The dramatic transmission of cultures, ideas, human populations, diseases, plants, animals and food transformed the life of almost all societies on the Earth. It has made a significant impact on the ecology, agriculture as well as culture in the entire human history. Further, it is important to understand that the reasons are beyond human control, though they may perhaps be understood by delving into the evolutionary histories of the major landmasses or continents.
Definition of ‘Columbian Exchange’
The term ‘Columbian Exchange’ is used to describe the interchange of animals, plants as well as diseases between the eastern hemisphere’s Old World and the western hemisphere’s New World, after Columbus arrived in the Caribbean in the year 1492. To be more precise, it refers to the exchange of non-native plants, animals and communicable diseases between Europe and the Americas. The term was coined by a historian called Alfred W. Crosby, who authored the book ‘The Columbian Exchange’ in 1972, and is known to be the most significant event of modern history. This event was greatly beneficial for people living in Europe, while it brought about a catastrophe to those living in America.
The importance of Columbian Exchange
It explains the reason for the collapse of Indian nations and the flourishing of European colonies after Columbus’ voyage in 1492. It also explains why European nations attained a powerful and wealthy status swiftly, while Africans were sold as slaves. Its reasons are rooted in evolutionary histories, and at that time, no one understood the powerful environmental forces which determined the survival and destruction of life. With this widespread exchange, ecology served to determine the destiny of cultures and populations. Small pox epidemics resulted in massive death tolls of Native Americans. It is probable that small pox played a major role in defeating the Incas and Aztecs, rather than the Spanish soldiers.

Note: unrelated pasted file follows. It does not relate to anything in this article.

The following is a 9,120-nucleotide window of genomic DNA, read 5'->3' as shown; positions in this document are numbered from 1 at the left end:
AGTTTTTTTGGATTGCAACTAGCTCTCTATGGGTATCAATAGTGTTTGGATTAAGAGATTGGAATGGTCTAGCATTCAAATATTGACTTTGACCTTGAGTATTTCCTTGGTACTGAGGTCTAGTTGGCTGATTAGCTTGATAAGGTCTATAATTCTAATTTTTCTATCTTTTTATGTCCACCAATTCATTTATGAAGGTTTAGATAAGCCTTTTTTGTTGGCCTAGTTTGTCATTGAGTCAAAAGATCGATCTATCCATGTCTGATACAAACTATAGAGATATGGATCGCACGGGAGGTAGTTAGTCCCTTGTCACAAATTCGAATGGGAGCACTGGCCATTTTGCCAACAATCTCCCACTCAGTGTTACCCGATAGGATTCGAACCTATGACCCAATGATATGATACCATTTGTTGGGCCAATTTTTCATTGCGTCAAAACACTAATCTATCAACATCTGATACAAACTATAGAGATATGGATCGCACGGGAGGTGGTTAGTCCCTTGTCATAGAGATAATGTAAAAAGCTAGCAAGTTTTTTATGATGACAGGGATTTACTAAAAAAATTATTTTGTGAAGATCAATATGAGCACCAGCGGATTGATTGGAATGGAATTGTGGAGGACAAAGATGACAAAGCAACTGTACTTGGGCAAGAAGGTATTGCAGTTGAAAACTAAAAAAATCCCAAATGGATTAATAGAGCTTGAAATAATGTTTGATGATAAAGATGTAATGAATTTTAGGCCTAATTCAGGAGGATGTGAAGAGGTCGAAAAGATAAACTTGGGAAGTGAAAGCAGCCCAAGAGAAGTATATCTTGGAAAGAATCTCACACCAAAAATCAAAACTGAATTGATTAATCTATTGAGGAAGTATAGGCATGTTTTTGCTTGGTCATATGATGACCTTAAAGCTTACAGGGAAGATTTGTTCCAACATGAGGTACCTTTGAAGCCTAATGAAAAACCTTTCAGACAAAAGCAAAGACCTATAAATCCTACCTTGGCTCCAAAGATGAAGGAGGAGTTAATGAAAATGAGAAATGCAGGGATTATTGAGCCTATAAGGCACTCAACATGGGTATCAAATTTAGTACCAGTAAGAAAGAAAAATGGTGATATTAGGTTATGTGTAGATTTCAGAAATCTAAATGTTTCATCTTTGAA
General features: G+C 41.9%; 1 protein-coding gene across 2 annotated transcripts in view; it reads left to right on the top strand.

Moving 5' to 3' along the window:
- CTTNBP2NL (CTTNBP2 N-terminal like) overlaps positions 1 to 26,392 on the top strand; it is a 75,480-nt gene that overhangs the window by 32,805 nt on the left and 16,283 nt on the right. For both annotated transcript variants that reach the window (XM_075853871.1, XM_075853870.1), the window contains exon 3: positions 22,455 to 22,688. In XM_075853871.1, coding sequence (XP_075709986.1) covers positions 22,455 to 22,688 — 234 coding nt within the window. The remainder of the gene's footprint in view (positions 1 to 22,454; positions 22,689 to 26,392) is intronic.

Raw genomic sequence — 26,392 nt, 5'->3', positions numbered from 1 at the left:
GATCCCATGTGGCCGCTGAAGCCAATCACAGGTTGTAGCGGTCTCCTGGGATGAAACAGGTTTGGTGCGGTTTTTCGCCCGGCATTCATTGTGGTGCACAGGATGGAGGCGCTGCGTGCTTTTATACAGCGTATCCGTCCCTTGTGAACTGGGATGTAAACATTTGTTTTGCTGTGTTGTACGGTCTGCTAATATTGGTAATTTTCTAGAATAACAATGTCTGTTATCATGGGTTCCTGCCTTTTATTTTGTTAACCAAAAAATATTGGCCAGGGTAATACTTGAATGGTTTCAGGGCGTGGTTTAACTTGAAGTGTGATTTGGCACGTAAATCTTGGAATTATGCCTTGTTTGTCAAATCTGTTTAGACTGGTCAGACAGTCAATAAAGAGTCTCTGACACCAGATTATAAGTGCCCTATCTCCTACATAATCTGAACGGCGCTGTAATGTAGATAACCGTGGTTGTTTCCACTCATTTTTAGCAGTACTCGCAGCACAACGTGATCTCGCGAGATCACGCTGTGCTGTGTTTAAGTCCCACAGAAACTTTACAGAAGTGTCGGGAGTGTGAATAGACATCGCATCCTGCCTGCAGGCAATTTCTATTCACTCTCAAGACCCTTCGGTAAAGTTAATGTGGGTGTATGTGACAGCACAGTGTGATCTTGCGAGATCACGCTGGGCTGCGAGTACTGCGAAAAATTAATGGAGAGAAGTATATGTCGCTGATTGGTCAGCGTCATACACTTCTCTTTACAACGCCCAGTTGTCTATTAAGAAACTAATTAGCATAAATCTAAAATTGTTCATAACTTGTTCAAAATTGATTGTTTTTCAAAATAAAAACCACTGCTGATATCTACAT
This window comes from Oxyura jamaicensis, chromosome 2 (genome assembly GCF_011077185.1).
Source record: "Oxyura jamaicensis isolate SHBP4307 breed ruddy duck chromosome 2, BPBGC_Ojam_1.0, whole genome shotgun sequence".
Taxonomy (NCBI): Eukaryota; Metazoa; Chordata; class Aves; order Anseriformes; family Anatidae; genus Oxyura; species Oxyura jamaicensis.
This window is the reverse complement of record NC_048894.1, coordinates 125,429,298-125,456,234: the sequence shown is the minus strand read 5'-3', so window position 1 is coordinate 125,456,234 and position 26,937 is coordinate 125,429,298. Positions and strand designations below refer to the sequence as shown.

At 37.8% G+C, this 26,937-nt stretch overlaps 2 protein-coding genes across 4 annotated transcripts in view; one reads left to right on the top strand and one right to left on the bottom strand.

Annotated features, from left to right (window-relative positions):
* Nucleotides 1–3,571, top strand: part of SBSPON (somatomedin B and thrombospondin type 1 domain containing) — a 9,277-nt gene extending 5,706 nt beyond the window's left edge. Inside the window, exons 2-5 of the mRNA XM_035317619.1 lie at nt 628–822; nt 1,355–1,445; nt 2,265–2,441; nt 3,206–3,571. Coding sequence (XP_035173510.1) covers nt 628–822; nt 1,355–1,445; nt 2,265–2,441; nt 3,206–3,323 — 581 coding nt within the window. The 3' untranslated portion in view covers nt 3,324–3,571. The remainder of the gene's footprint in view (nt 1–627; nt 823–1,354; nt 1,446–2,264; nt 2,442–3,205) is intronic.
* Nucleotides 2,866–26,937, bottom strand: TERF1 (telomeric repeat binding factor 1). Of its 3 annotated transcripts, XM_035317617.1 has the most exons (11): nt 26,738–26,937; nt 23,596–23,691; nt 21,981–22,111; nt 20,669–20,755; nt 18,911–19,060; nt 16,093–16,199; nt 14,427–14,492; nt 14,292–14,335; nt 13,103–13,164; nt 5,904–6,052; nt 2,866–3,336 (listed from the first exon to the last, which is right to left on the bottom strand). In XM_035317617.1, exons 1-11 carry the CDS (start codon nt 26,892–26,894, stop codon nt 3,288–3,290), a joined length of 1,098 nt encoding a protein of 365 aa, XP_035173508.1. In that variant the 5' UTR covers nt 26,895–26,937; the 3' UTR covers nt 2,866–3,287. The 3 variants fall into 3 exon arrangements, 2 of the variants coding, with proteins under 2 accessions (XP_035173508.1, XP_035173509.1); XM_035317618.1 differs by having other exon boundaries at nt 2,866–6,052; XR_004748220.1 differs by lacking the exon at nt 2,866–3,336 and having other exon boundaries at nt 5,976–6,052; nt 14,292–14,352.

The impact of the Columbian Exchange
Every society on the earth was affected by this massive exchange. The Europeans introduced new diseases to the Americas, which led to depopulate several cultures, as the natives had no immunity to resist them. It has been estimated that from 1500 to 1650, population losses due to disease ranged from fifty to ninety percent. Simultaneously, circulation of crop varieties and livestock led to increase in population in either region. Maize, tomatoes and potatoes were introduced to Europe and became prominent crops of Eurasia towards the eighteenth century. Likewise, Europeans introduced peanut and manioc to West Africa and Southeast Asia.
Overall, there was a far-flung transformation of the lifestyle of people in Europe, America, Africa and Asia. New crops were introduced in several regions and new foods became staples for many households. For instance, by 1000 AD, potatoes were confined to South America. Ireland’s excessive dependency on potatoes led to a Potato Famine, owing to a diseased crop. The introduction of horses to Americas resulted in nomadic lifestyles of American tribes.
The Columbian Exchange helps understand most of the changes in the world today with regard to lifestyles, food, diseases and the downfall and flourishing of various cultures and nations.